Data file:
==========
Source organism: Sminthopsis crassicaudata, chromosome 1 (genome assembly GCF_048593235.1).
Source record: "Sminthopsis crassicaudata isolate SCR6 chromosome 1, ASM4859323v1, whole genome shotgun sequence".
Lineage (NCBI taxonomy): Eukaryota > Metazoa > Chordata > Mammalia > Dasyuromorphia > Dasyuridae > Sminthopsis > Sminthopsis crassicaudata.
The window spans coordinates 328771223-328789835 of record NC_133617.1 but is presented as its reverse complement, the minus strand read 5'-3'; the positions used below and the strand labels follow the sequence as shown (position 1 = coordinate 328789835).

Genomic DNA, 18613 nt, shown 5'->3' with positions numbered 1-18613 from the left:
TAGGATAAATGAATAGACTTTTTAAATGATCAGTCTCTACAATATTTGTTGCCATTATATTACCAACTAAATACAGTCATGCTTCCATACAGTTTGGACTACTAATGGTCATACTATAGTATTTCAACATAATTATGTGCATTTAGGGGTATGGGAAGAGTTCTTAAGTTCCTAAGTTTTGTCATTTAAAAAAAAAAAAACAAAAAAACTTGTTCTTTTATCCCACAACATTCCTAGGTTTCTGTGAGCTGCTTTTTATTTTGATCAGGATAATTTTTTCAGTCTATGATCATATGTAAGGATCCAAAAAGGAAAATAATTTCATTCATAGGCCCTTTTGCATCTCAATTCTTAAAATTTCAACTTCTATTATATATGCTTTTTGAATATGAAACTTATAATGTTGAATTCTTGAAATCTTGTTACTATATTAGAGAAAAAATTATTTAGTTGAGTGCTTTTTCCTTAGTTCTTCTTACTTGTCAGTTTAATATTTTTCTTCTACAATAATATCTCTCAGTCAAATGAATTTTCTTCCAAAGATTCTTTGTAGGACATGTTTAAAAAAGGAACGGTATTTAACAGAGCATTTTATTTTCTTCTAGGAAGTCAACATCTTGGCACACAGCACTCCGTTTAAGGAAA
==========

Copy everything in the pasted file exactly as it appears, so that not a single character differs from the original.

Source organism: Sminthopsis crassicaudata, chromosome 1 (genome assembly GCF_048593235.1).
Source record: "Sminthopsis crassicaudata isolate SCR6 chromosome 1, ASM4859323v1, whole genome shotgun sequence".
Lineage (NCBI taxonomy): Eukaryota > Metazoa > Chordata > Mammalia > Dasyuromorphia > Dasyuridae > Sminthopsis > Sminthopsis crassicaudata.
The window spans coordinates 328771223-328789835 of record NC_133617.1 but is presented as its reverse complement, the minus strand read 5'-3'; the positions used below and the strand labels follow the sequence as shown (position 1 = coordinate 328789835).

Genomic DNA, 18613 nt, shown 5'->3' with positions numbered 1-18613 from the left:
TAGGATAAATGAATAGACTTTTTAAATGATCAGTCTCTACAATATTTGTTGCCATTATATTACCAACTAAATACAGTCATGCTTCCATACAGTTTGGACTACTAATGGTCATACTATAGTATTTCAACATAATTATGTGCATTTAGGGGTATGGGAAGAGTTCTTAAGTTCCTAAGTTTTGTCATTTAAAAAAAAAAAAACAAAAAAACTTGTTCTTTTATCCCACAACATTCCTAGGTTTCTGTGAGCTGCTTTTTATTTTGATCAGGATAATTTTTTCAGTCTATGATCATATGTAAGGATCCAAAAAGGAAAATAATTTCATTCATAGGCCCTTTTGCATCTCAATTCTTAAAATTTCAACTTCTATTATATATGCTTTTTGAATATGAAACTTATAATGTTGAATTCTTGAAATCTTGTTACTATATTAGAGAAAAAATTATTTAGTTGAGTGCTTTTTCCTTAGTTCTTCTTACTTGTCAGTTTAATATTTTTCTTCTACAATAATATCTCTCAGTCAAATGAATTTTCTTCCAAAGATTCTTTGTAGGACATGTTTAAAAAAGGAACGGTATTTAACAGAGCATTTTATTTTCTTCTAGGAAGTCAACATCTTGGCACACAGCACTCCGTTTAAGGAAA